As I said, I’ve read many pieces by ecologists expressing this sort of worry. Personally, I disagree with it. I don’t worry that eDNA and other technological advances mean that ecology will involve less fieldwork in future, or that ecologists will lose their deep sense of personal connection to threatened ecosystems. I don’t share this worry for a couple of reasons. First, because there are other ways to build a sense of connection to a place besides physical presence in that place. (Sociologist Kieran Healy has a lovely piece making this point.) Second, because some field ecologists have had the same worry for decades, and yet field ecology keeps going strong. The only thing that changes isn’t the worry that we’re losing field ecology, it’s the technology that prompts the worry. Back in the 1960s and ’70s, there were ecologists who saw computers as a threat to field work in ecology (Gay 2013, if memory serves; I don’t have the book handy to check the reference). Steve Carpenter had the same worry back in 1996, except the technology he was worried was going to replace field ecology with the siren song of lab work wasn’t computers or eDNA, it was microcosms. In 2001, Paul Dayton and Enric Sala worried that statistical hypothesis testing was undermining the joys of field work. In 2011 (and again in 2013), David Lindenmayer and Gene Likens worried that ecologists were all going to turn into meta-analysts, leaving nobody to go out and collect the field data for everybody else to meta-analyze. See the links in this old post of mine, and Anderson (2017), for various other worries along the same lines.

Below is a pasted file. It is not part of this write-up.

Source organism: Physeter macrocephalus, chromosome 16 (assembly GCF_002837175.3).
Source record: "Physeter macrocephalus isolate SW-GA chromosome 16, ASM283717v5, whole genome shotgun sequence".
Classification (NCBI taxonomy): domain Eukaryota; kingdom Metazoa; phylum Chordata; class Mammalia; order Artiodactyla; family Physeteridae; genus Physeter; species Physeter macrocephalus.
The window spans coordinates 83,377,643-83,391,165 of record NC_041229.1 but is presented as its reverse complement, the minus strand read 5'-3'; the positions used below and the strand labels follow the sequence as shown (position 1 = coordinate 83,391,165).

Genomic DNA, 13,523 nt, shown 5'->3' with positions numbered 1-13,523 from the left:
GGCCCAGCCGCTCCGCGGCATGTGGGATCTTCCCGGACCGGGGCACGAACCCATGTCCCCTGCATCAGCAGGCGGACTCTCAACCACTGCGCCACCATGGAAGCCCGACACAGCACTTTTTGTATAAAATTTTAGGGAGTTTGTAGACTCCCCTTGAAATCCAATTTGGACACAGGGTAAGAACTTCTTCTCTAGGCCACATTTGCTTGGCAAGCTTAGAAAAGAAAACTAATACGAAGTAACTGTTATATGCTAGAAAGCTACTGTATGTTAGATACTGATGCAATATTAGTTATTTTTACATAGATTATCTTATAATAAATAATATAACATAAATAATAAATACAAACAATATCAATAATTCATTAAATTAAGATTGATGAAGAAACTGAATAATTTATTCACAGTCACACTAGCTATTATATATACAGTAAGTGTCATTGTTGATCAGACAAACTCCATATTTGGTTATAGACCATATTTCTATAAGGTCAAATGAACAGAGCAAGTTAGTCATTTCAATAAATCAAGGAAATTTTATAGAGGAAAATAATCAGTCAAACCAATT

In noting that worries about the loss of field ecology are about as old as field ecology itself, if not older*, I’m not trying to dismiss those worries about the future of field ecology as groundless or irrational or whatever!** I appreciate where concerns about the future of field ecology come from, even though I disagree with them. Technology and scientific research approaches are always changing. That’s part and parcel of scientific progress. But progress isn’t inevitable. Just because some new technology or research approach is new doesn’t mean it’s better than, or complementary to, existing technologies and approaches. Maybe that hot new bandwagon that everyone seems be jumping on really is on a road to nowhere, and we really would be better off just sticking with the old way of doing things! And even if some new technology or research approach is a good thing on balance, well, progress in science, or any other domain, usually creates losers as well as winners. We always lose something when the world changes, even when the world changes for the better. If we didn’t, it couldn’t change. It’s only human to recognize those losses and losers, even in the context of acknowledging overall progress. Finally, if you love something, whether it’s field ecology or anything else, you’re going to be particularly alert to any real or perceived threat to it. That’s only human too.